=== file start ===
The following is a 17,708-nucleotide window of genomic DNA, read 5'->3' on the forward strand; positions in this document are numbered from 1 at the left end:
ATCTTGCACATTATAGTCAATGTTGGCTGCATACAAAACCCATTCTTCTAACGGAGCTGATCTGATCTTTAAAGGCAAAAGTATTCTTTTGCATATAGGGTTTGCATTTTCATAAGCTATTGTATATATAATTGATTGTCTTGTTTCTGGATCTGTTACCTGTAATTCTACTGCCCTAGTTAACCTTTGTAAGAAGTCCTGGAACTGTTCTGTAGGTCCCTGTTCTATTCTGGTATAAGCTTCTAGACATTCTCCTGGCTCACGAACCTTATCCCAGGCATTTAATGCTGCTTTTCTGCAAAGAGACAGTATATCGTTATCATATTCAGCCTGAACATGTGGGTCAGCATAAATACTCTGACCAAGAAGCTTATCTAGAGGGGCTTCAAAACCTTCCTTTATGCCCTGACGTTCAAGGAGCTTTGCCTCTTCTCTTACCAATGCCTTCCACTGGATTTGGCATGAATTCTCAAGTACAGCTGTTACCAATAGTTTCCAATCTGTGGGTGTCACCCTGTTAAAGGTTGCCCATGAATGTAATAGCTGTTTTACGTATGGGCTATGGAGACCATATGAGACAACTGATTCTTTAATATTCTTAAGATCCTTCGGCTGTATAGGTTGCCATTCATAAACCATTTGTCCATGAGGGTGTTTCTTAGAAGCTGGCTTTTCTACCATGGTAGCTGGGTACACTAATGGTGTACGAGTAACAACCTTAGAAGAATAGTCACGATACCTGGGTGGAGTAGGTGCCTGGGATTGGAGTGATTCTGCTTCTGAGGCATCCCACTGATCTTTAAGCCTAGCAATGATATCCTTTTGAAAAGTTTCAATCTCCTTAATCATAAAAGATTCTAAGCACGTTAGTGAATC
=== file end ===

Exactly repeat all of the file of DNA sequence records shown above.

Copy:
The following is a 17,708-nucleotide window of genomic DNA, read 5'->3' on the forward strand; positions in this document are numbered from 1 at the left end:
ATCTTGCACATTATAGTCAATGTTGGCTGCATACAAAACCCATTCTTCTAACGGAGCTGATCTGATCTTTAAAGGCAAAAGTATTCTTTTGCATATAGGGTTTGCATTTTCATAAGCTATTGTATATATAATTGATTGTCTTGTTTCTGGATCTGTTACCTGTAATTCTACTGCCCTAGTTAACCTTTGTAAGAAGTCCTGGAACTGTTCTGTAGGTCCCTGTTCTATTCTGGTATAAGCTTCTAGACATTCTCCTGGCTCACGAACCTTATCCCAGGCATTTAATGCTGCTTTTCTGCAAAGAGACAGTATATCGTTATCATATTCAGCCTGAACATGTGGGTCAGCATAAATACTCTGACCAAGAAGCTTATCTAGAGGGGCTTCAAAACCTTCCTTTATGCCCTGACGTTCAAGGAGCTTTGCCTCTTCTCTTACCAATGCCTTCCACTGGATTTGGCATGAATTCTCAAGTACAGCTGTTACCAATAGTTTCCAATCTGTGGGTGTCACCCTGTTAAAGGTTGCCCATGAATGTAATAGCTGTTTTACGTATGGGCTATGGAGACCATATGAGACAACTGATTCTTTAATATTCTTAAGATCCTTCGGCTGTATAGGTTGCCATTCATAAACCATTTGTCCATGAGGGTGTTTCTTAGAAGCTGGCTTTTCTACCATGGTAGCTGGGTACACTAATGGTGTACGAGTAACAACCTTAGAAGAATAGTCACGATACCTGGGTGGAGTAGGTGCCTGGGATTGGAGTGATTCTGCTTCTGAGGCATCCCACTGATCTTTAAGCCTAGCAATGATATCCTTTTGAAAAGTTTCAATCTCCTTAATCATAAAAGATTCTAAGCACGTTAGTGAATC